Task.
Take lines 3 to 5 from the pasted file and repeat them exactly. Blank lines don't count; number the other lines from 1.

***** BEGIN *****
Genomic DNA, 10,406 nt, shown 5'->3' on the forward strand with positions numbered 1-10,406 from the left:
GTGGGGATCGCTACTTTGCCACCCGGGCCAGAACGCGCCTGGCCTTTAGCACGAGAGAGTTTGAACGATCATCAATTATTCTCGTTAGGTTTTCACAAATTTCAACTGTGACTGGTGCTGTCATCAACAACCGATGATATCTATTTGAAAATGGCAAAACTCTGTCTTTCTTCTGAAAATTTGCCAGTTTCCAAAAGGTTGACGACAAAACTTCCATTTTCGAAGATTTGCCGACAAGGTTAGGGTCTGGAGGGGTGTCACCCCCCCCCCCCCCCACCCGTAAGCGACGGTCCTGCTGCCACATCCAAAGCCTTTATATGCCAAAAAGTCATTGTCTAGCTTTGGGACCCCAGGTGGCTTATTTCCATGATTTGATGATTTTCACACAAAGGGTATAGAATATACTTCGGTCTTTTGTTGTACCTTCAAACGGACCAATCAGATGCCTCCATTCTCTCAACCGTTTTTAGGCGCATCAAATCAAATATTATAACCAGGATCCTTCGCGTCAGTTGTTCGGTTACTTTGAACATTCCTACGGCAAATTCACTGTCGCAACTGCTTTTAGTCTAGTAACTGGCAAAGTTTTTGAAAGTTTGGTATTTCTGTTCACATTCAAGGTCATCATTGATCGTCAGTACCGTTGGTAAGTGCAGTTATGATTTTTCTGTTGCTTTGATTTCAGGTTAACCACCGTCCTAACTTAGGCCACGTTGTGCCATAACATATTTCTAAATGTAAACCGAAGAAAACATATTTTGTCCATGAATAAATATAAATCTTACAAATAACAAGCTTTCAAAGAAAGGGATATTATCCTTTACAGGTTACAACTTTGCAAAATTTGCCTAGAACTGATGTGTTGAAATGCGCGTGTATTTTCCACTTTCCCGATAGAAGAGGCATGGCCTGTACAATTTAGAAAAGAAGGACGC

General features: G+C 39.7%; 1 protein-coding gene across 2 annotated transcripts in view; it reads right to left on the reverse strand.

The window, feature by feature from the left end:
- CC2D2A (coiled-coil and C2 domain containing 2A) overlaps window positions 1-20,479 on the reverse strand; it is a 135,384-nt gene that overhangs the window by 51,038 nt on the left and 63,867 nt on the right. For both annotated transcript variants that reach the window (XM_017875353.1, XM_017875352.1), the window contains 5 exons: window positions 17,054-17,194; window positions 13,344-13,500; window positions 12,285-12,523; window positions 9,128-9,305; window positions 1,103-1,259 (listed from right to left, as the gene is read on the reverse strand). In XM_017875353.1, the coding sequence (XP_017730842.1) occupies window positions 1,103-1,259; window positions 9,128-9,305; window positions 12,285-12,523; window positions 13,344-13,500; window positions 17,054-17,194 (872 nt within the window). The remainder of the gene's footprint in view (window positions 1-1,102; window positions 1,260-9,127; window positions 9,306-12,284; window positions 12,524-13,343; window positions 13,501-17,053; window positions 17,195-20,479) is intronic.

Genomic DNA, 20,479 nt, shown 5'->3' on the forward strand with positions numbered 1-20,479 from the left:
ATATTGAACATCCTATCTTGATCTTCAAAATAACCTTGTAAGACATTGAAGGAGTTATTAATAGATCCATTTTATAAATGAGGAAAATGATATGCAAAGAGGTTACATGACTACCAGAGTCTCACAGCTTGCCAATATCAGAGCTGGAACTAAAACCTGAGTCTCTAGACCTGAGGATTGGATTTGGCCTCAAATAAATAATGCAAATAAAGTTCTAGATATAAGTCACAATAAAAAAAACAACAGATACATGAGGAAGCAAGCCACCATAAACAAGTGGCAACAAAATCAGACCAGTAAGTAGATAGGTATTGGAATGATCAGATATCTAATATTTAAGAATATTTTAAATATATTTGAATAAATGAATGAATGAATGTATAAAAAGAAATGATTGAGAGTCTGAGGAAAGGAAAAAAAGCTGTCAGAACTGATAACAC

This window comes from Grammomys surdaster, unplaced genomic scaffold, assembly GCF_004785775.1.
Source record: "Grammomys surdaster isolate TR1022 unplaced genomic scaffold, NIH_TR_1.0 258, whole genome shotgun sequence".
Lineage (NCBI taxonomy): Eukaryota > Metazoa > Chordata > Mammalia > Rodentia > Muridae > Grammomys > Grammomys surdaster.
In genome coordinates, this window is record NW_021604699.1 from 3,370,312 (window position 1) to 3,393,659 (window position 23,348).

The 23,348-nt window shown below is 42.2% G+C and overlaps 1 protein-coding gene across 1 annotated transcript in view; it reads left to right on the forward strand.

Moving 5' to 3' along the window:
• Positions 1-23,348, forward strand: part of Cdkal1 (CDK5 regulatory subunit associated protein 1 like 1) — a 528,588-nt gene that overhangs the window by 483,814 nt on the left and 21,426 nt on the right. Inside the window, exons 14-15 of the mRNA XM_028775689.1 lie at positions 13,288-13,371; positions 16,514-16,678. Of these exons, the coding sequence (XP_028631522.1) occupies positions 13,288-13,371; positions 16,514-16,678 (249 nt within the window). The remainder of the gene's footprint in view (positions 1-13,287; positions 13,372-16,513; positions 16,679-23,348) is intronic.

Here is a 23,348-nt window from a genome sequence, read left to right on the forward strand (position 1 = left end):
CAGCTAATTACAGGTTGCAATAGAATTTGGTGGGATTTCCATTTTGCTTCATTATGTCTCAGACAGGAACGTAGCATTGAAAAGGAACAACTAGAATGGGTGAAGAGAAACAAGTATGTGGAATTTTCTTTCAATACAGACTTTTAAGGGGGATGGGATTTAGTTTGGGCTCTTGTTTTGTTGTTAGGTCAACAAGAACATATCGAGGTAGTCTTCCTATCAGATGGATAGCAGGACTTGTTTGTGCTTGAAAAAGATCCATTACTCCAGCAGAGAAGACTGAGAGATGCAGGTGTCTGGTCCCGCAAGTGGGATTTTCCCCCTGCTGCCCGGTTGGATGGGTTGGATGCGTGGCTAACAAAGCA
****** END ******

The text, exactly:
General features: G+C 39.7%; 1 protein-coding gene across 2 annotated transcripts in view; it reads right to left on the reverse strand.

The window, feature by feature from the left end:
- CC2D2A (coiled-coil and C2 domain containing 2A) overlaps window positions 1-20,479 on the reverse strand; it is a 135,384-nt gene that overhangs the window by 51,038 nt on the left and 63,867 nt on the right. For both annotated transcript variants that reach the window (XM_017875353.1, XM_017875352.1), the window contains 5 exons: window positions 17,054-17,194; window positions 13,344-13,500; window positions 12,285-12,523; window positions 9,128-9,305; window positions 1,103-1,259 (listed from right to left, as the gene is read on the reverse strand). In XM_017875353.1, the coding sequence (XP_017730842.1) occupies window positions 1,103-1,259; window positions 9,128-9,305; window positions 12,285-12,523; window positions 13,344-13,500; window positions 17,054-17,194 (872 nt within the window). The remainder of the gene's footprint in view (window positions 1-1,102; window positions 1,260-9,127; window positions 9,306-12,284; window positions 12,524-13,343; window positions 13,501-17,053; window positions 17,195-20,479) is intronic.